After the detector has processed the images, the identified segments are processed by the text classifier, which consists of two parts. First, the text detector in the text classifier identifies precise text location within the marked segment. After text detection, the ML model activates the text classifier, which identifies the actual text and compares it to text examples from the brands page. For the text classifier, our team used the Hamming Distance principle, which helps the system see the difference between significant and minor changes to the brand’s name or slogan. For example, an advertising slogan can have an extra exclamation mark, and the solution would still accurately recognize the brand.
If the system is unable to identify a brand using text recognition (for instance, a brand logo does not have text in it), it activates an image classifier. Thus, the detector and the text classifier are only necessary for brand recognition stages. We made the image classifier stage optional, as we had discovered during the ML model training that the text classifier produced highly accurate results, and additionally activating the image classifier didn’t substantially affect recognition quality.
Different ML models, even if trained on the same dataset, produce different results. Thus, to enhance recognition accuracy, our team combined multiple ML models for the image classifier. When developing the image classifier, our ML engineers did not only select several neural networks but also used different datasets and parameters and altered the training process to ensure the maximum variety of neural networks’ output.
Another challenge when developing the solution was creating a unified system to identify any brand. Typically, a neural network is trained to recognize certain sets of objects. Thus, to have the solution identify new types of objects, it would have to be fully retrained and reconfigured, which is time- and effort-consuming. However, our customer needed a versatile tool that would enable users to add a new brand the system had not seen before, with the new logo not decreasing brand recognition accuracy.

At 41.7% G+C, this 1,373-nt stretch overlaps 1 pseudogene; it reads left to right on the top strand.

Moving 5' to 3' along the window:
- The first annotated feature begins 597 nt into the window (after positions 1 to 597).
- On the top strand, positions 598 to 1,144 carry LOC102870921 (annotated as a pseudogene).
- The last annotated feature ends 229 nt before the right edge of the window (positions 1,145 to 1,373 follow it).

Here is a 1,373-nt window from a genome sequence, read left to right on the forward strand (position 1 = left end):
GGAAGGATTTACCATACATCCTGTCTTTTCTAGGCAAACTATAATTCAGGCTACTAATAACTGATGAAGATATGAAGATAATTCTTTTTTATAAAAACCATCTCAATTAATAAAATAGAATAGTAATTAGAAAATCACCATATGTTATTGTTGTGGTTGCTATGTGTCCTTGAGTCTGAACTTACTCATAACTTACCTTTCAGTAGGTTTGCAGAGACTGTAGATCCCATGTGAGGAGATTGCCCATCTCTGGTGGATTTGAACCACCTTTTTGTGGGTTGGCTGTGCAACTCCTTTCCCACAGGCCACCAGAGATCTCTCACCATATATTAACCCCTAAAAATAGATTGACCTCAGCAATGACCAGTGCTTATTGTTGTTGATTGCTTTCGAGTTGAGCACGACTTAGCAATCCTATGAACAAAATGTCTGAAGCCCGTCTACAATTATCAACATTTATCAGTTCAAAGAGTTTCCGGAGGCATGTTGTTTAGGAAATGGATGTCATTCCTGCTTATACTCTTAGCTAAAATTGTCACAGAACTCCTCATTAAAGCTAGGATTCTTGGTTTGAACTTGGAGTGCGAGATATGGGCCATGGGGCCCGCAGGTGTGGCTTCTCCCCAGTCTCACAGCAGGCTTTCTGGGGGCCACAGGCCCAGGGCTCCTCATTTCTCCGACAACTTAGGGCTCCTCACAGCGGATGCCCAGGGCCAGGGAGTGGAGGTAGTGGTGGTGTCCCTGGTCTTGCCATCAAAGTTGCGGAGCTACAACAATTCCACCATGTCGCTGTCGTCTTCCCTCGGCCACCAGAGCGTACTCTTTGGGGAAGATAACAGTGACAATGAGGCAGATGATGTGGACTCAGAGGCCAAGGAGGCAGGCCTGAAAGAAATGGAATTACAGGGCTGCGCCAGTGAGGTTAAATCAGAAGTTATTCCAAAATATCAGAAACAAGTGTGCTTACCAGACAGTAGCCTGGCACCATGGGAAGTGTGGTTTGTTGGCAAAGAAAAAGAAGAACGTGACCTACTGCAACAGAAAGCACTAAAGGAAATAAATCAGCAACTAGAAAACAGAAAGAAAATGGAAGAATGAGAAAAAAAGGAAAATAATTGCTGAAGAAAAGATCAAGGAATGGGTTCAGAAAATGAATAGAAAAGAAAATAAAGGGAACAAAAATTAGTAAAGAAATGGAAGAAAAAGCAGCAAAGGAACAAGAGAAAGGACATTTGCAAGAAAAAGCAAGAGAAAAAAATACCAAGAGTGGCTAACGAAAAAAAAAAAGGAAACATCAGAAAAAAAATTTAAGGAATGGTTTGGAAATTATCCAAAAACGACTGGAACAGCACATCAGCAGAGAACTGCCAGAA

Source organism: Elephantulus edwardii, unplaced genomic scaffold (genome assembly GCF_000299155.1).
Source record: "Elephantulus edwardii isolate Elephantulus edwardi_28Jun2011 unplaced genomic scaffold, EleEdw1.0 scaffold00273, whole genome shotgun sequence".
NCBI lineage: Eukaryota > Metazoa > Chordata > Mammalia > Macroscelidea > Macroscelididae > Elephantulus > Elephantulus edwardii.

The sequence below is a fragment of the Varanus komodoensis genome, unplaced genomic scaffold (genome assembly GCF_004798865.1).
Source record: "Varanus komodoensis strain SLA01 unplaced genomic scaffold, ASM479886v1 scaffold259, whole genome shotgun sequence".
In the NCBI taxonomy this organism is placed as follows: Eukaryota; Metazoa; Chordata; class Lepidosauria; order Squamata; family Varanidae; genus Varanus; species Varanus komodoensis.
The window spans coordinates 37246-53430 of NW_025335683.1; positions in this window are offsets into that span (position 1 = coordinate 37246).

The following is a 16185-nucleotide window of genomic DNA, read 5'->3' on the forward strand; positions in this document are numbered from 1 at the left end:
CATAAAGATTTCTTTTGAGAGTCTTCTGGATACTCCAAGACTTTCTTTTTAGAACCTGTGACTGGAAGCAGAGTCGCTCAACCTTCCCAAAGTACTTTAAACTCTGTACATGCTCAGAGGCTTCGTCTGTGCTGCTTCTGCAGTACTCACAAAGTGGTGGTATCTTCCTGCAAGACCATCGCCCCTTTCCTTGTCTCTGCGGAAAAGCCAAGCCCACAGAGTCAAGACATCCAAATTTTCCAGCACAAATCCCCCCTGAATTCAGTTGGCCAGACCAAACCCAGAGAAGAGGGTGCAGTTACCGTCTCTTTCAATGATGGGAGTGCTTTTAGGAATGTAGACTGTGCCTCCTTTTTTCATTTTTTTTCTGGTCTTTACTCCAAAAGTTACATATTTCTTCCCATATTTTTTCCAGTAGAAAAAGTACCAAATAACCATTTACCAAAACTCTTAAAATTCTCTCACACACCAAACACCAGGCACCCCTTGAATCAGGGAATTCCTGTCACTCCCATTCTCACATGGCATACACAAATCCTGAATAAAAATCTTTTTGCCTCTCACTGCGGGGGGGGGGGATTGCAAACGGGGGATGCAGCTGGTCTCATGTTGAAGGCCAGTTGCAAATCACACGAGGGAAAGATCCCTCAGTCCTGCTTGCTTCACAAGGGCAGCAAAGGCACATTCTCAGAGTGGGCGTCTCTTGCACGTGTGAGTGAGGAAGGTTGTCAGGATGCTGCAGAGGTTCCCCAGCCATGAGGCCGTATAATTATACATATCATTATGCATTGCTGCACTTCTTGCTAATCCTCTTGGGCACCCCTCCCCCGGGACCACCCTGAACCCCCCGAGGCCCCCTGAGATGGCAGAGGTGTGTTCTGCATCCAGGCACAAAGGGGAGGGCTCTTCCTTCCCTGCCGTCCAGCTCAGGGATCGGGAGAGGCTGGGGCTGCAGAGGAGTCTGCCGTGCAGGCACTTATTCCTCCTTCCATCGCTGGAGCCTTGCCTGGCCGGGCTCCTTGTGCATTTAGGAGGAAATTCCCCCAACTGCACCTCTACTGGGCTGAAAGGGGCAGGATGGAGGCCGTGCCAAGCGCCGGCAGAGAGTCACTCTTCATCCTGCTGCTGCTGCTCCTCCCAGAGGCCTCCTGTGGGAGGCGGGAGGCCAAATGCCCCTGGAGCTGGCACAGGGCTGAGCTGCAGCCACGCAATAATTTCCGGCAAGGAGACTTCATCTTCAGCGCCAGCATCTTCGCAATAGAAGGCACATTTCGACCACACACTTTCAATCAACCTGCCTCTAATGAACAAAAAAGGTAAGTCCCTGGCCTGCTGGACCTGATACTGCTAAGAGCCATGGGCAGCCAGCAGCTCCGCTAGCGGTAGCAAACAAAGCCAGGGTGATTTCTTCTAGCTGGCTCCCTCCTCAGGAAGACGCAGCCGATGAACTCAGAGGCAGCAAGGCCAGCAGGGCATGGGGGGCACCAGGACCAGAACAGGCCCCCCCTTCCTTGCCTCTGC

To eliminate the need for constant ML model retraining, we suggested deleting the last layer responsible for output creation from the image classifier because it is most affected by new objects addition, creating the need for system reconfiguring. Without the last layer, the image classifier converts the segments identified by the detector into vectors and compares them to the vectors of brand examples. Then, the image classifier compares the vectors using the k-nearest neighbor algorithm. The algorithm enables each neural network to formulate three conclusions about a brand in the marked segment based on the greatest similarities between the vectors.
To assess the conclusions without the last layer, our team designed a confidence score algorithm that takes into account various results combinations to determine which brand should the ML model consider the final output. For example, if two neural networks determine the same brand as their top choice, the system will consider this brand the final conclusion. The same will happen if two networks have two similar brands as their secondary choices.